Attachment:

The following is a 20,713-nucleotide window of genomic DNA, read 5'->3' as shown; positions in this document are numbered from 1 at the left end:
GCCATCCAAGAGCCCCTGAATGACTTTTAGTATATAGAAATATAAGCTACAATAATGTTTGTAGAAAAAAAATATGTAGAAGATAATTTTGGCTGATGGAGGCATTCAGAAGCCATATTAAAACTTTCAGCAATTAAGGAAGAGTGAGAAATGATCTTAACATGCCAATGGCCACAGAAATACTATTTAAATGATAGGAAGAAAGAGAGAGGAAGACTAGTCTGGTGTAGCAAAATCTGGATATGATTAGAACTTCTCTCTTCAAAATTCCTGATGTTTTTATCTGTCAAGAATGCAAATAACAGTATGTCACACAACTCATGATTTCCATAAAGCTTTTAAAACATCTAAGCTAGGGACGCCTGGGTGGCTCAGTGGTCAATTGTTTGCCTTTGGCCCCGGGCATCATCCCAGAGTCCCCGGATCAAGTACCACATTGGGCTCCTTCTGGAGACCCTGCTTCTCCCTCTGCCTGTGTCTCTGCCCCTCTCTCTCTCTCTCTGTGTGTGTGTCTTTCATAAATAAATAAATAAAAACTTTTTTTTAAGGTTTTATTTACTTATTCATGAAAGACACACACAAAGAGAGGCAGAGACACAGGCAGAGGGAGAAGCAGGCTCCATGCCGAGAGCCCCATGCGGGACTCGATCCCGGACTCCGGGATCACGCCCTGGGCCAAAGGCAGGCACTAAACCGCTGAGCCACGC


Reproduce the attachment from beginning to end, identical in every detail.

The following is a 20,713-nucleotide window of genomic DNA, read 5'->3' as shown; positions in this document are numbered from 1 at the left end:
GCCATCCAAGAGCCCCTGAATGACTTTTAGTATATAGAAATATAAGCTACAATAATGTTTGTAGAAAAAAAATATGTAGAAGATAATTTTGGCTGATGGAGGCATTCAGAAGCCATATTAAAACTTTCAGCAATTAAGGAAGAGTGAGAAATGATCTTAACATGCCAATGGCCACAGAAATACTATTTAAATGATAGGAAGAAAGAGAGAGGAAGACTAGTCTGGTGTAGCAAAATCTGGATATGATTAGAACTTCTCTCTTCAAAATTCCTGATGTTTTTATCTGTCAAGAATGCAAATAACAGTATGTCACACAACTCATGATTTCCATAAAGCTTTTAAAACATCTAAGCTAGGGACGCCTGGGTGGCTCAGTGGTCAATTGTTTGCCTTTGGCCCCGGGCATCATCCCAGAGTCCCCGGATCAAGTACCACATTGGGCTCCTTCTGGAGACCCTGCTTCTCCCTCTGCCTGTGTCTCTGCCCCTCTCTCTCTCTCTCTGTGTGTGTGTCTTTCATAAATAAATAAATAAAAACTTTTTTTTAAGGTTTTATTTACTTATTCATGAAAGACACACACAAAGAGAGGCAGAGACACAGGCAGAGGGAGAAGCAGGCTCCATGCCGAGAGCCCCATGCGGGACTCGATCCCGGACTCCGGGATCACGCCCTGGGCCAAAGGCAGGCACTAAACCGCTGAGCCACGC